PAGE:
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Research Project: PLANT RESISTANCE, BIOLOGY, AND RESISTANCE MANAGEMENT OF CORN PESTS, WITH EMPHASIS ON WESTERN CORN ROOTWORM

Location: Plant Genetics Research

Title: Toxic and behavioral effects of free fatty acids on western corn rootworm (Coleoptera: Chrysomelidae) larvae

Author
item Bernklau, Elisa - Colorado State University
item Hibbard, Bruce
item Bjostad, Louis - Colorado State University

Submitted to: Journal of Applied Entomology
Publication Type: Peer Reviewed Journal
Publication Acceptance Date: 1/17/2016
Publication Date: 12/20/2016
Publication URL: http://handle.nal.usda.gov/10113/5695364
Citation: Bernklau, E.J., Hibbard, B.E., Bjostad, L.J. 2016. Toxic and behavioral effects of free fatty acids on western corn rootworm (Coleoptera: Chrysomelidae) larvae. Journal of Applied Entomology. 140(10):725-735. doi:10.1111/jen.12312.

Interpretive Summary: Insects typically utilize various chemical and/or physical factors to recognize and accept their hosts. These cues may also be of use in pest management. Feeding behavior, feeding intensity and staying behavior of newly hatched western corn rootworm larvae were evaluated in response to synthetic feeding stimulant blends. The feeding stimulant blends (media) were developed to test the efficacy of free fatty acids to acts as cues and as such contained individual free fatty acids at three different concentrations. The analyses showed that several of the fatty acids significantly increased the percentage of larvae feeding, but did not increase food consumption per larva. Most of the free fatty acids elicited “arrestant” behavior causing the larvae to stay in place. At the lowest dose of the majority of the fatty acids elicited “staying” however at the highest dose many fatty acids were toxic to the larvae. These synthetic blends were also compared with extracted maize root liquid and with a maize root extract. Feeding intensity and staying behavior on both root extracts were significantly greater than on any of the synthetic blends, suggesting the presence of additional compounds in maize roots that serve as feeding cues for western corn rootworm larvae. Knowledge of rootworm chemical ecology will lead to additional management options for this major pest.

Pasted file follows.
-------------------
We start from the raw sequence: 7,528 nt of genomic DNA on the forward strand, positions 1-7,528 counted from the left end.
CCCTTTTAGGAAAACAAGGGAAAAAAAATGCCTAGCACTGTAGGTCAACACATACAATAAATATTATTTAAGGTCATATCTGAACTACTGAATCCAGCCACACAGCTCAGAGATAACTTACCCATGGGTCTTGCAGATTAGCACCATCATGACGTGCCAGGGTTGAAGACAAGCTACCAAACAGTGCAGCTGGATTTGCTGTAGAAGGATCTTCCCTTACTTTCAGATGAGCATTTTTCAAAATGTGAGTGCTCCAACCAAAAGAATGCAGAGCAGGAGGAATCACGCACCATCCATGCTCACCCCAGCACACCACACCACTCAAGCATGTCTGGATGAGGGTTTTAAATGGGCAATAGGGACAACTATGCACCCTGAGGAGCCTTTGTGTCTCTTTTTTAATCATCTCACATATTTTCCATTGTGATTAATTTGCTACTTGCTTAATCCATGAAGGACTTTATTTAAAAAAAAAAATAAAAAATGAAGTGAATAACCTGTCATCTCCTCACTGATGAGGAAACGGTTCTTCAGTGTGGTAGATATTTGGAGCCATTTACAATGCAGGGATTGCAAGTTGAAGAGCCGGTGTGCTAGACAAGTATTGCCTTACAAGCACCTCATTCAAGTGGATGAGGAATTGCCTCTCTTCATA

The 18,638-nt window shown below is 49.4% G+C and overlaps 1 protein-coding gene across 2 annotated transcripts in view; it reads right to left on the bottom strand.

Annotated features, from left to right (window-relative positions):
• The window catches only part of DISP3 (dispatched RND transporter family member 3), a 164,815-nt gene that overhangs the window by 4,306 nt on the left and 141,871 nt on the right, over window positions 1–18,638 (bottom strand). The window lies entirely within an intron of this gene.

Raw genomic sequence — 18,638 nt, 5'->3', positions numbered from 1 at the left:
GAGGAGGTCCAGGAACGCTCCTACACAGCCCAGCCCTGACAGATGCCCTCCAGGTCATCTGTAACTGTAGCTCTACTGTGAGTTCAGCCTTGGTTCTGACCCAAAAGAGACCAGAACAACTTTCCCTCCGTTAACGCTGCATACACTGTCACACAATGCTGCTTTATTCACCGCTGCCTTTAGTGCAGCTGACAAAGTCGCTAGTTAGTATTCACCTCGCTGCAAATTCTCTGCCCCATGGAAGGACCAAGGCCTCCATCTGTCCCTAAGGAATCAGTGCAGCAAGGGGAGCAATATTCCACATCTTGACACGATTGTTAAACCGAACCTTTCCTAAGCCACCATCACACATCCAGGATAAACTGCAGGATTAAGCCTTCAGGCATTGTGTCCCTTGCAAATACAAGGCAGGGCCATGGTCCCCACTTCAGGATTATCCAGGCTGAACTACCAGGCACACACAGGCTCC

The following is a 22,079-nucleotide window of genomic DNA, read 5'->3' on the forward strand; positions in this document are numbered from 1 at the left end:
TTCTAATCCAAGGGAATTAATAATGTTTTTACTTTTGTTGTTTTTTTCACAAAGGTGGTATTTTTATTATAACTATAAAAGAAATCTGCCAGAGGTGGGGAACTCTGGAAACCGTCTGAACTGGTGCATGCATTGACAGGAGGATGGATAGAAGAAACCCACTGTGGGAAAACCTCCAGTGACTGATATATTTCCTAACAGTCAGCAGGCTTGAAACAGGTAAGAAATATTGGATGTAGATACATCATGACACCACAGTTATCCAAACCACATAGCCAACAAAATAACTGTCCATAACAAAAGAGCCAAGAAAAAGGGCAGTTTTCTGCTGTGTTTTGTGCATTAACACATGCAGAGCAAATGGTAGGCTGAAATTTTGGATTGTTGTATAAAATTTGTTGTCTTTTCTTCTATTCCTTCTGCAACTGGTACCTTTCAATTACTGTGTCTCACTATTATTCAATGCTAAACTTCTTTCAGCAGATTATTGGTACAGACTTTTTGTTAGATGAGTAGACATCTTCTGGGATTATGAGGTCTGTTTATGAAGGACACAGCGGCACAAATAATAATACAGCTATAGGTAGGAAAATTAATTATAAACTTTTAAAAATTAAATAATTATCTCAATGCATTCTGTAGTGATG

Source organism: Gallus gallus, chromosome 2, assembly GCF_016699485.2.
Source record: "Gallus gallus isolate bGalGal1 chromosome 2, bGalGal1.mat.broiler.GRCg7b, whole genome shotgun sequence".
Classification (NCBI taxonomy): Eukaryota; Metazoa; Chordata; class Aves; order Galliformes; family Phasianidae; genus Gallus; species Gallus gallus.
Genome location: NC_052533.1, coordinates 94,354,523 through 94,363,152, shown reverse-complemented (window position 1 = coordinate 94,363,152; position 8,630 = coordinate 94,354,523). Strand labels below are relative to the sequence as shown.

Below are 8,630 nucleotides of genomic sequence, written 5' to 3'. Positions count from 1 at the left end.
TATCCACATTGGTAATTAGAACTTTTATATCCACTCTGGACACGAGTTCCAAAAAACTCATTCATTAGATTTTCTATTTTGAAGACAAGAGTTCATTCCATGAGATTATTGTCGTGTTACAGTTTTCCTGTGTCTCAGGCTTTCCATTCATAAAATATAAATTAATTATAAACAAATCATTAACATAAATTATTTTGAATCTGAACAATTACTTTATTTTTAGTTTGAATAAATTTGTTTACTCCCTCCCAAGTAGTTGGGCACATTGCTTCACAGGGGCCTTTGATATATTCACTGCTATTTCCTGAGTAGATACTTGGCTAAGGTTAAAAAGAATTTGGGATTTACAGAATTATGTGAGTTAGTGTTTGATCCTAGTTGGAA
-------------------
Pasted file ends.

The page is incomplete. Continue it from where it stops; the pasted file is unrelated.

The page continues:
Technical Abstract: Feeding behavior, feeding intensity and staying behavior of neonate western corn rootworm (Diabrotica virgifera virgifera LeConte) larvae were evaluated in response to synthetic feeding stimulant blends. All of the treatments contained a 3-sugar blend (glucose:fructose:sucrose, 30:4:4 mg per ml) and one of twelve free fatty acids. Each free fatty acid was tested in this blend at three different concentrations. The addition of the 12:0, 16:0, 16:1, 18:0, 18:1, 18:2 and 18:3 free fatty acids to the sugar blend significantly (P < 0.05) increased the percentage of larvae feeding, but did not increase food consumption per larva. Most of the free fatty acids elicited arrestant behavior. At the lowest dose (0.1 mg per ml) all of the free fatty acids except the 18:0 and the 20:0 elicited “staying” by significantly more larvae than the sugar blend, and at the highest dose (1.0 mg per ml), eight free fatty acids (8:0 10:0, 12:0, 14:0, 16:1, 18:1, 18:2 and 18:3) caused more larvae to stay compared to the sugar blend. Larvae were visibly impaired after exposure to some of the free fatty acids. At the highest dose, the 8:0, 10:0, 12:0, 14:0, 16:1, 18:1 and 18:2 free fatty acids were toxic to the larvae. At least 60% of larvae were impaired after exposure to the 12:0, 16:1 and 18:2 free fatty acids and the 8:0 and 10:0 free fatty acids caused 100% impairment or death. Synthetic blends were compared with extracted maize root liquid and with a methanol extract of maize roots. Feeding intensity and staying behavior on both root extracts were significantly greater than on any of the synthetic blends, suggesting the presence of additional compounds in maize roots that serve as feeding cues for western corn rootworm larvae.